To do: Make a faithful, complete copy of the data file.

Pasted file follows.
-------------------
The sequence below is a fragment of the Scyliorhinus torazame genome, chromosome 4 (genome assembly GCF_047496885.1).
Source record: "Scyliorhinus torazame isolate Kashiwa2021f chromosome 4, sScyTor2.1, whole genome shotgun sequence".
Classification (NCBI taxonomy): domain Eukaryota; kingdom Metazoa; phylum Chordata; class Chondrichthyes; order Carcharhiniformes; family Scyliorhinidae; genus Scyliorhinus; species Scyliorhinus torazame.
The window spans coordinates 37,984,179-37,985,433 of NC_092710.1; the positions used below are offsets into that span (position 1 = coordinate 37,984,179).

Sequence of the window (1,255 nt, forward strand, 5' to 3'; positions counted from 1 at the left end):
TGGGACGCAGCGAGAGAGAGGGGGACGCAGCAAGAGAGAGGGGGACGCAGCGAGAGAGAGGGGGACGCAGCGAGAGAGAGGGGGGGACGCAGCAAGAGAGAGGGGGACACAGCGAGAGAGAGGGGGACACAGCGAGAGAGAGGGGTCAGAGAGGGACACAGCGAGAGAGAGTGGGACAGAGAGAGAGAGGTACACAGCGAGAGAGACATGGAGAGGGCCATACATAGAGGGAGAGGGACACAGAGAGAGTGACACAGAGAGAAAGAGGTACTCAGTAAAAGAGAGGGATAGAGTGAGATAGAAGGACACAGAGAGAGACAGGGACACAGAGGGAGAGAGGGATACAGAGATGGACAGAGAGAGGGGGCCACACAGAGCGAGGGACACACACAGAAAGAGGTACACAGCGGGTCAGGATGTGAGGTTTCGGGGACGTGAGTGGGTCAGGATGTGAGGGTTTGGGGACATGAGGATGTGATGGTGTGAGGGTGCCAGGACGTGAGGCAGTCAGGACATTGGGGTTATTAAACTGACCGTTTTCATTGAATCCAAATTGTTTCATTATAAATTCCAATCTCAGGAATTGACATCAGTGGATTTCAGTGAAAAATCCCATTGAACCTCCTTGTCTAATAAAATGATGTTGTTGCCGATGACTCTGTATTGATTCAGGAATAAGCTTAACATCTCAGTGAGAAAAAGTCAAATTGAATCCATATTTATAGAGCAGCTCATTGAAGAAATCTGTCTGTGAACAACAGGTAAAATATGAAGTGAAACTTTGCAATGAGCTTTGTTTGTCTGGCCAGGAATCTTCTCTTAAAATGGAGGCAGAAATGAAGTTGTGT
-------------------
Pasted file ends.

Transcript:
The sequence below is a fragment of the Scyliorhinus torazame genome, chromosome 4 (genome assembly GCF_047496885.1).
Source record: "Scyliorhinus torazame isolate Kashiwa2021f chromosome 4, sScyTor2.1, whole genome shotgun sequence".
Classification (NCBI taxonomy): domain Eukaryota; kingdom Metazoa; phylum Chordata; class Chondrichthyes; order Carcharhiniformes; family Scyliorhinidae; genus Scyliorhinus; species Scyliorhinus torazame.
The window spans coordinates 37,984,179-37,985,433 of NC_092710.1; the positions used below are offsets into that span (position 1 = coordinate 37,984,179).

Sequence of the window (1,255 nt, forward strand, 5' to 3'; positions counted from 1 at the left end):
TGGGACGCAGCGAGAGAGAGGGGGACGCAGCAAGAGAGAGGGGGACGCAGCGAGAGAGAGGGGGACGCAGCGAGAGAGAGGGGGGGACGCAGCAAGAGAGAGGGGGACACAGCGAGAGAGAGGGGGACACAGCGAGAGAGAGGGGTCAGAGAGGGACACAGCGAGAGAGAGTGGGACAGAGAGAGAGAGGTACACAGCGAGAGAGACATGGAGAGGGCCATACATAGAGGGAGAGGGACACAGAGAGAGTGACACAGAGAGAAAGAGGTACTCAGTAAAAGAGAGGGATAGAGTGAGATAGAAGGACACAGAGAGAGACAGGGACACAGAGGGAGAGAGGGATACAGAGATGGACAGAGAGAGGGGGCCACACAGAGCGAGGGACACACACAGAAAGAGGTACACAGCGGGTCAGGATGTGAGGTTTCGGGGACGTGAGTGGGTCAGGATGTGAGGGTTTGGGGACATGAGGATGTGATGGTGTGAGGGTGCCAGGACGTGAGGCAGTCAGGACATTGGGGTTATTAAACTGACCGTTTTCATTGAATCCAAATTGTTTCATTATAAATTCCAATCTCAGGAATTGACATCAGTGGATTTCAGTGAAAAATCCCATTGAACCTCCTTGTCTAATAAAATGATGTTGTTGCCGATGACTCTGTATTGATTCAGGAATAAGCTTAACATCTCAGTGAGAAAAAGTCAAATTGAATCCATATTTATAGAGCAGCTCATTGAAGAAATCTGTCTGTGAACAACAGGTAAAATATGAAGTGAAACTTTGCAATGAGCTTTGTTTGTCTGGCCAGGAATCTTCTCTTAAAATGGAGGCAGAAATGAAGTTGTGT